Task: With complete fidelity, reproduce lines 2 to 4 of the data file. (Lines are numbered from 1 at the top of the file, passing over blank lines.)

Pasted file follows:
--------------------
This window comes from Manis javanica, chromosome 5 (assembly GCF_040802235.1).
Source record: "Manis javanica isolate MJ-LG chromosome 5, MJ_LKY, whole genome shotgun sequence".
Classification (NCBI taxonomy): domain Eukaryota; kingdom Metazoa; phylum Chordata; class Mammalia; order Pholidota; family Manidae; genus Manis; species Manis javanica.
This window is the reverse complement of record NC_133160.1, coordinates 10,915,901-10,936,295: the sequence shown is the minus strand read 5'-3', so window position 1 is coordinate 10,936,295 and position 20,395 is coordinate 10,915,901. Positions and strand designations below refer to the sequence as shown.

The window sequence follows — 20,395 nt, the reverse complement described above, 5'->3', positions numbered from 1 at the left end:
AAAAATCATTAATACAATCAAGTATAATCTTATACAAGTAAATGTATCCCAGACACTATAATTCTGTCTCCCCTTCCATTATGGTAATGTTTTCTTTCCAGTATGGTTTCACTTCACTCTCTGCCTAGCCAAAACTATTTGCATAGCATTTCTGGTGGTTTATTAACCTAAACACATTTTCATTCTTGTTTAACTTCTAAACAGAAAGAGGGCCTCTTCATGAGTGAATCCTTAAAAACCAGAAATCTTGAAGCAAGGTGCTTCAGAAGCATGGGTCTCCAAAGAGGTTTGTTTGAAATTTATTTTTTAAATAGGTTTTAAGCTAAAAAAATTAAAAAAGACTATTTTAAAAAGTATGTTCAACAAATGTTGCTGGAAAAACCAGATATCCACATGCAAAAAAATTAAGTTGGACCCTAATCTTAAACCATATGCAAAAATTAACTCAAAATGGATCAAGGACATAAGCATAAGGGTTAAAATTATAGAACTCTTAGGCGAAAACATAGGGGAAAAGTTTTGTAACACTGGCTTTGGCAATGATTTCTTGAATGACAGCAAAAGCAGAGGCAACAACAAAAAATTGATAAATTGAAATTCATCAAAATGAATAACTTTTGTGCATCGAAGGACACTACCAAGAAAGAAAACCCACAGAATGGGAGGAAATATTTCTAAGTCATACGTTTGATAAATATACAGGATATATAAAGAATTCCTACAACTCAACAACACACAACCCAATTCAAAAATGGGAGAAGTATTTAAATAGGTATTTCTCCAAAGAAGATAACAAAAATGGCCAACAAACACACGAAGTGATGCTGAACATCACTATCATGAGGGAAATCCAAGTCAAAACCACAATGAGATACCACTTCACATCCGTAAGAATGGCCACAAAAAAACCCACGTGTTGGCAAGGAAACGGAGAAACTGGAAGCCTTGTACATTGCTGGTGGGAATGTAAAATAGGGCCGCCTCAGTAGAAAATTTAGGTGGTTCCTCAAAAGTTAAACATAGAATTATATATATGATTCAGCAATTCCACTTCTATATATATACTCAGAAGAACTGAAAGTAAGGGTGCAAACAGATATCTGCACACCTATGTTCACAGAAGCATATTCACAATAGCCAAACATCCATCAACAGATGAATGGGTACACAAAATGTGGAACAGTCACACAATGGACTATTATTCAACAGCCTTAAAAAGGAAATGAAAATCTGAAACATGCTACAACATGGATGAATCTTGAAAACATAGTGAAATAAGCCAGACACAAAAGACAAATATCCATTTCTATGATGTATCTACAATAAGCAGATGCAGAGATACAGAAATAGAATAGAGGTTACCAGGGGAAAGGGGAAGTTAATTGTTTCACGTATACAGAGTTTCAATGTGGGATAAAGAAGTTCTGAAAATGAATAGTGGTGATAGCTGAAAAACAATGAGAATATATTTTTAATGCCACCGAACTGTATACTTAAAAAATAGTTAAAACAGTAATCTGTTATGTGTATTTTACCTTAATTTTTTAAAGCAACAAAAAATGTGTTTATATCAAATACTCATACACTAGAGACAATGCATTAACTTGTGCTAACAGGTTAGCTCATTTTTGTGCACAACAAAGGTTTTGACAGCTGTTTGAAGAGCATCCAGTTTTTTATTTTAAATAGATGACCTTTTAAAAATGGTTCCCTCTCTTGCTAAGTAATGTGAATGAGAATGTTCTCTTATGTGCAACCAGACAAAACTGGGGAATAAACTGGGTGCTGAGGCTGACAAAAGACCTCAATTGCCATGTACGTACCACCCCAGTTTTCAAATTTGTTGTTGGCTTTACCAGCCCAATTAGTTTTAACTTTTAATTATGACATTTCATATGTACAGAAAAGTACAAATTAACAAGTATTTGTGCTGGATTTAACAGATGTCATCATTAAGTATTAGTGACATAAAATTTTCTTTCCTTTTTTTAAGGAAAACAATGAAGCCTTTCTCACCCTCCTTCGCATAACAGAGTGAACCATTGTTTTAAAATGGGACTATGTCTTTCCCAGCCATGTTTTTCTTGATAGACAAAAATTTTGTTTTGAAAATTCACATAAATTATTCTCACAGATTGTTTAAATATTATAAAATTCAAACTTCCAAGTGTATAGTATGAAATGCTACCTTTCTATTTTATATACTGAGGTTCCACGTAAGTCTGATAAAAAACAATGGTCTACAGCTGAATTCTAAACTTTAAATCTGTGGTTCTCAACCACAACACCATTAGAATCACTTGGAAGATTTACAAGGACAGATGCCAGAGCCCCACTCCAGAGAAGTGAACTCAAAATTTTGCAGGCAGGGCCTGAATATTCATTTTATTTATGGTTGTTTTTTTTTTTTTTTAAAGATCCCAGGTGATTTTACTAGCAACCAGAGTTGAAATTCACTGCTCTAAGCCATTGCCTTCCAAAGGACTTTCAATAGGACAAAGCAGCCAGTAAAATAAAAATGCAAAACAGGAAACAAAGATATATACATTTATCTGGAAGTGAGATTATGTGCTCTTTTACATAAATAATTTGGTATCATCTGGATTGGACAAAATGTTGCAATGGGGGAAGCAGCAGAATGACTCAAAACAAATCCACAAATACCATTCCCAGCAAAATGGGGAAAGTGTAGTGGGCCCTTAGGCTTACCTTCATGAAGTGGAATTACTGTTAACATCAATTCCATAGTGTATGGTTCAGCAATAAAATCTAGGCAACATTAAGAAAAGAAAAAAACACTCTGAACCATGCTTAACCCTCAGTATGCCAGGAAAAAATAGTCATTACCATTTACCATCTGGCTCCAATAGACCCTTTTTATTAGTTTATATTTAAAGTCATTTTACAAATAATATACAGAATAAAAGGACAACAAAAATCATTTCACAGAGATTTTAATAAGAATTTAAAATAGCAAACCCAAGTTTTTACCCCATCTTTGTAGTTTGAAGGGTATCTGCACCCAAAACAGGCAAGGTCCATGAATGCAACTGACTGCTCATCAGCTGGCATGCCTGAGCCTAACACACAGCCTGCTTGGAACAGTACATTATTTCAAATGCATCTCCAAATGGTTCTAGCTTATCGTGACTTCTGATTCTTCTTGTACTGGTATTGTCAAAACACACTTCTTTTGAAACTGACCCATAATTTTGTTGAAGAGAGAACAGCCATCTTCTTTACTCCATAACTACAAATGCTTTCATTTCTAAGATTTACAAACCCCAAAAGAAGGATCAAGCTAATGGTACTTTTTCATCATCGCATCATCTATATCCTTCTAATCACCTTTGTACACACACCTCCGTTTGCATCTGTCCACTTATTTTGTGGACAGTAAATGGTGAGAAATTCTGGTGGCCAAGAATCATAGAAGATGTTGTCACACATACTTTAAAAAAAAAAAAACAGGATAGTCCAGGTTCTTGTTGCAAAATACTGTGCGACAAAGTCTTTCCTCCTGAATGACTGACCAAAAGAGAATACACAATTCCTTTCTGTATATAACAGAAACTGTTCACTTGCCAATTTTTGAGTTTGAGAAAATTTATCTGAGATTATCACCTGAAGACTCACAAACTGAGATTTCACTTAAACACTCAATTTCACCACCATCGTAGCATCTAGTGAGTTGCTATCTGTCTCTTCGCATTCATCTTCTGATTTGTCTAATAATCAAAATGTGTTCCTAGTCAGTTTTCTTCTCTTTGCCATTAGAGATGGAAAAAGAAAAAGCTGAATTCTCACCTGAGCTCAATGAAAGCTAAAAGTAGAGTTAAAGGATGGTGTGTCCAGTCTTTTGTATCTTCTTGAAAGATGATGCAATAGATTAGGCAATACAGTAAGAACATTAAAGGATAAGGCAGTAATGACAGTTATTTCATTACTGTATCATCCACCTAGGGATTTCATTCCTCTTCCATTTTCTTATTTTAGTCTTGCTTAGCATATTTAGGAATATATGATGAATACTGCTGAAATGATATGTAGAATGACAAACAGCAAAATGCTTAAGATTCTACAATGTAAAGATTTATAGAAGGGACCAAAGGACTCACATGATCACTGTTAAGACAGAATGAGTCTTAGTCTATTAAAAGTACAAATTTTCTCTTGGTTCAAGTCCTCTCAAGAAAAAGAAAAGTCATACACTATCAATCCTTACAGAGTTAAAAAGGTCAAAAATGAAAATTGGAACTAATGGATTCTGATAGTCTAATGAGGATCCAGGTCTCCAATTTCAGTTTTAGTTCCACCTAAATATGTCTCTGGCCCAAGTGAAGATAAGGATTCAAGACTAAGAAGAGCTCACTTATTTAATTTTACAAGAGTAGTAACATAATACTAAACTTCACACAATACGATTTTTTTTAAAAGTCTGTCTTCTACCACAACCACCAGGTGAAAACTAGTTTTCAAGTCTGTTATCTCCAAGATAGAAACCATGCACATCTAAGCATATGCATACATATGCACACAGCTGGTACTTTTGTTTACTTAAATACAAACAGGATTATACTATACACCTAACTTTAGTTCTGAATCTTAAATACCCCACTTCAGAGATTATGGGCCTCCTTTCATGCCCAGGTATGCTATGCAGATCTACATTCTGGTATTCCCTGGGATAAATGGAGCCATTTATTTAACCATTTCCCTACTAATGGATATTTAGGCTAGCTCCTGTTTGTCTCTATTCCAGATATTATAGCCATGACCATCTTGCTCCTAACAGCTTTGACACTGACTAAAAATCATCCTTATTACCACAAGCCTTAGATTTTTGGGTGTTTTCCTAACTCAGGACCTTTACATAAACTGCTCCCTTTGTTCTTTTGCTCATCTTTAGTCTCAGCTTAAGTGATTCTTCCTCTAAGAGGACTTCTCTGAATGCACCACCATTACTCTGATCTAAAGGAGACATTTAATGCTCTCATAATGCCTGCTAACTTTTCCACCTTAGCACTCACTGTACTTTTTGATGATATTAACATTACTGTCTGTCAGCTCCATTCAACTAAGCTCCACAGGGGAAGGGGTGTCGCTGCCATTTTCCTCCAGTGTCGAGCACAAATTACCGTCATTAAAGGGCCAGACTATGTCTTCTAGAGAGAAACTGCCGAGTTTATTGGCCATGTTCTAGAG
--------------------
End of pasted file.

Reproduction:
Source record: "Manis javanica isolate MJ-LG chromosome 5, MJ_LKY, whole genome shotgun sequence".
Classification (NCBI taxonomy): domain Eukaryota; kingdom Metazoa; phylum Chordata; class Mammalia; order Pholidota; family Manidae; genus Manis; species Manis javanica.
This window is the reverse complement of record NC_133160.1, coordinates 10,915,901-10,936,295: the sequence shown is the minus strand read 5'-3', so window position 1 is coordinate 10,936,295 and position 20,395 is coordinate 10,915,901. Positions and strand designations below refer to the sequence as shown.